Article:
To Heal or To Forgive?

In Mark chapter 2, we read the familiar story of Jesus healing the paralytic who is lowered by his friends down through a hole in the ceiling to where Jesus was preaching to a packed house. 

Jesus healed often during His years of ministry on earth.  The Gospels tell us that when Jesus saw the sick and afflicted, He was moved with compassion and healed out of that compassionate heart.  But healing the sick was not really the main reason He was there.  When the crowds began to push in to see and seek healing, Jesus said that preaching was really why He came (Mark 1:38).  His compassion led Him to heal sickness of body, but His mission was to heal sickness of soul.

So the four friends lower the paralytic down through the roof, and Jesus is moved by their faith.  But rather than simply saying, “Be healed,” Jesus declares to the paralyzed man, “Son, your sins are forgiven” (Mark 2:5).  That’s a strange way to start a healing, no?

The religious scribes in the audience notice.  Can you see their eyes popping open, their jaws hitting the floor?  And Mark tells us that in their hearts, they were thinking, “He is blaspheming! Who can forgive sins except God alone?” (2:7).  Their thoughts may have been silent, but they were not hidden from Jesus, and the Rabbi from Nazareth saw a teachable moment.

The ideas of sin and suffering were inextricably linked in first-century Judaism.  You remember well the question asked of Jesus in John 9:2: “Who sinned, this man or his parents, that he would be born blind?” Jesus would deal in that interaction with the faulty premise of that question.  But it shows that the connection already existed in people’s minds that suffering is a result of sin.  So the people gathered in Simon’s house that day already assumed that the paralytic’s problem was two-fold.  And they’ve come to expect Jesus to deal with the consequence of the man’s sin – to heal his paralysis. That’s what they’ve come to see, really.  But does He have the authority to deal with the spiritual problem as well?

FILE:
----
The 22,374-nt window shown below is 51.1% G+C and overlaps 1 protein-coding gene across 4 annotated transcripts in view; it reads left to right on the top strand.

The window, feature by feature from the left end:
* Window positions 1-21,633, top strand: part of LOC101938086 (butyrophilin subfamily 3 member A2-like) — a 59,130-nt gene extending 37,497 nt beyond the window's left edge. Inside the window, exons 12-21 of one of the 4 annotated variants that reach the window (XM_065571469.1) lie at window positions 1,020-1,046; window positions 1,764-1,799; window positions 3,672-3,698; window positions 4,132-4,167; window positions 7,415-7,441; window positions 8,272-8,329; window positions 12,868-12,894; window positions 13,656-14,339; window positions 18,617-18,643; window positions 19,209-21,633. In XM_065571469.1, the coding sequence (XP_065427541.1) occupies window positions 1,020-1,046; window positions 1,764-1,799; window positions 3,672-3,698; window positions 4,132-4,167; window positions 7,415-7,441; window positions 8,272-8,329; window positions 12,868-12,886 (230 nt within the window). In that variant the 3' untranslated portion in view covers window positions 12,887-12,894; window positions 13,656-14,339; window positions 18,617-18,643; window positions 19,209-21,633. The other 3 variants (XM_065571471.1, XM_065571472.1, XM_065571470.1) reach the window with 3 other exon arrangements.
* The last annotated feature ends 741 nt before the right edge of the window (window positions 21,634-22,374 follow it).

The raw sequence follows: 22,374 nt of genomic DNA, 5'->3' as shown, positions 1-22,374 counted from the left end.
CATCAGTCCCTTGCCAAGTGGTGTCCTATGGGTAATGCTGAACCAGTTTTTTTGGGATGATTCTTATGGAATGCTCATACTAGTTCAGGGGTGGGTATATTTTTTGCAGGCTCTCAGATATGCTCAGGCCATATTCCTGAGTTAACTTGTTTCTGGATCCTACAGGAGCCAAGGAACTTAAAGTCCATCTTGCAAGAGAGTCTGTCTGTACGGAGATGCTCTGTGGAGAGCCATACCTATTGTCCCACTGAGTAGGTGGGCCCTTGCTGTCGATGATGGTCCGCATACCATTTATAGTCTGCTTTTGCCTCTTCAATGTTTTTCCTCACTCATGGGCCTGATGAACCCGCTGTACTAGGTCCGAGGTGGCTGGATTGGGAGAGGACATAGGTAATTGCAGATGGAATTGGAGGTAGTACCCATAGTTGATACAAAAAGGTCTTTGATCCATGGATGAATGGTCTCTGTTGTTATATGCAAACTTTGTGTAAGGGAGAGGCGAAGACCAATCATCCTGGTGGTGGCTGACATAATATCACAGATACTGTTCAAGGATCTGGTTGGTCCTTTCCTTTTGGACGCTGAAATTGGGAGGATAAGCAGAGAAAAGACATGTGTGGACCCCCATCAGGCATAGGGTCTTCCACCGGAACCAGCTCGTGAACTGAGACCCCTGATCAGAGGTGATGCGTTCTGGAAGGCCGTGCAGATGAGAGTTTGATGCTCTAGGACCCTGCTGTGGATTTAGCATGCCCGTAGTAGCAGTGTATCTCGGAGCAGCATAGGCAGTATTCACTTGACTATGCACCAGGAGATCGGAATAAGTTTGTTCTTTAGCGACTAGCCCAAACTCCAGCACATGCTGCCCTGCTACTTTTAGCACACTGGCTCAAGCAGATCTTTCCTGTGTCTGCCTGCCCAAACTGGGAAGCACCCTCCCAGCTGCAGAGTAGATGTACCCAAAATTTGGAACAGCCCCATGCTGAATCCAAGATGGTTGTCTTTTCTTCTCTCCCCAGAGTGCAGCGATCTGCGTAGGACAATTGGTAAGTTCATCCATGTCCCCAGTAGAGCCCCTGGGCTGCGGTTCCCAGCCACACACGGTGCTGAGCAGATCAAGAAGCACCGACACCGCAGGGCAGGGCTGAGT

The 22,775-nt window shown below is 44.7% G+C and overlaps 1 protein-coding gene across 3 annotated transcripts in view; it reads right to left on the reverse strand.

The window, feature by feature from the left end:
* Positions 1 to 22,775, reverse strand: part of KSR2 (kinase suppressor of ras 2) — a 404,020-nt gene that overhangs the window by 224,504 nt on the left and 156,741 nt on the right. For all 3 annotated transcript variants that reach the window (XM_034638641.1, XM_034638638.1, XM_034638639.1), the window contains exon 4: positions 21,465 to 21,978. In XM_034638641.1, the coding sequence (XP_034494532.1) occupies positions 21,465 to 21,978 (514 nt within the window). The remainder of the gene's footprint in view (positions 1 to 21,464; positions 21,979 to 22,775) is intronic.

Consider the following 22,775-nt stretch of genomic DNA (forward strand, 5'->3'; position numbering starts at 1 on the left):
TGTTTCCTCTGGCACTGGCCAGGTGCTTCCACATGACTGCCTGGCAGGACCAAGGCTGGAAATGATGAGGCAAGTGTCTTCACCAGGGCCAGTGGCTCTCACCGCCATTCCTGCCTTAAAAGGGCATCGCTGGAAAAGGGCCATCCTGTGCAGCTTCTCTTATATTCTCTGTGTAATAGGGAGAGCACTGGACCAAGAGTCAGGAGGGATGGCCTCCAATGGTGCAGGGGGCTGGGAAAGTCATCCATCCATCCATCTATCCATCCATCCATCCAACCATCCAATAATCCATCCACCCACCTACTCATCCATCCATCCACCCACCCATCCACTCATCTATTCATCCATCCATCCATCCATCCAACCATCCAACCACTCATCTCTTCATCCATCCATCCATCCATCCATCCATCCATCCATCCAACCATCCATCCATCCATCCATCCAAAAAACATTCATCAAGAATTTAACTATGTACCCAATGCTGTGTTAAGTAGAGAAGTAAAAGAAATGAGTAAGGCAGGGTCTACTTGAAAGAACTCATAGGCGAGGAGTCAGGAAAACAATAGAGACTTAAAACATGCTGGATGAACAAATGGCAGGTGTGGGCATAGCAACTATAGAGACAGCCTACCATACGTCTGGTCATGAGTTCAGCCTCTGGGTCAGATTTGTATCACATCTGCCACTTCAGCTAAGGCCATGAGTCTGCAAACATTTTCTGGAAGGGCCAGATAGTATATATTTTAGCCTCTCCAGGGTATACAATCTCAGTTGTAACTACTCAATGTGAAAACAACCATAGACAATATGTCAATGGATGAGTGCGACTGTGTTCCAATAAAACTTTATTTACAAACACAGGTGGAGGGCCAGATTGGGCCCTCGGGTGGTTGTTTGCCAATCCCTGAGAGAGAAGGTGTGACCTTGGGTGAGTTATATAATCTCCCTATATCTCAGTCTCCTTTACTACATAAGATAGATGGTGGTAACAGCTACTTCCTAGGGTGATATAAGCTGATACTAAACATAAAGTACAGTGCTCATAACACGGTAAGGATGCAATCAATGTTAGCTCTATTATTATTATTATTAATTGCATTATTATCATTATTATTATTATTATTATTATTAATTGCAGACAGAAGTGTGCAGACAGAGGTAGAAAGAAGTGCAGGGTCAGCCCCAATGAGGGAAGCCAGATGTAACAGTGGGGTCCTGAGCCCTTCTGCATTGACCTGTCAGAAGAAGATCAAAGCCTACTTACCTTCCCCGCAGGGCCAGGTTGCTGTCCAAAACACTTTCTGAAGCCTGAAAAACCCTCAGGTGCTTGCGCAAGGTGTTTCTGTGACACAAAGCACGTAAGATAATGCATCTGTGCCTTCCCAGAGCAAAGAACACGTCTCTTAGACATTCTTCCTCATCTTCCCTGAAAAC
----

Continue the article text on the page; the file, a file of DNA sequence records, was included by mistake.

So Jesus asks them in verse 9: “Which is easier, to say to the paralytic, ‘Your sins are forgiven;’ or to say, ‘Get up, and pick up your pallet and walk’?”  What an interesting question.  Let’s say you were a charlatan – a false prophet.  You have a confirmed paraplegic in front of you.  Would it be easier to say that you forgive his sins or to make him stand up and walk?  Which would be easier to prove?

A fake healer is easily spotted, but one cannot really prove that they have forgiven a man’s sins. So Jesus tells them, “So that you may know that the Son of Man has authority on earth to forgive sins…I say to you (the paralytic), get up, pick up your pallet, and go home” (v. 10-11).  And the guy gets up! He was paralyzed – everyone knew it – and he got up right there in front of everyone!

Jesus did heal the man’s physical infirmity.  But He did so in order to demonstrate that He had the authority to forgive sins.  He used the proof of His power to heal as evidence of His authority to forgive.  In doing so, Jesus showed that He not only could deal with the man’s paralysis (which the people saw as a consequence of sin), but that He also could deal with the man’s spiritual need as well.

Sin has consequences.  And Jesus can certainly help us pick up the pieces of the damage sin does to our lives.  Those are the things we so often ask Him to do for us.  But how much greater is His authority to deal with our spiritual need! Jesus can bring healing to the broken things in our lives, but the greater gift He offers is forgiveness.

~ Matt Kinnell, NHIM Board Chair


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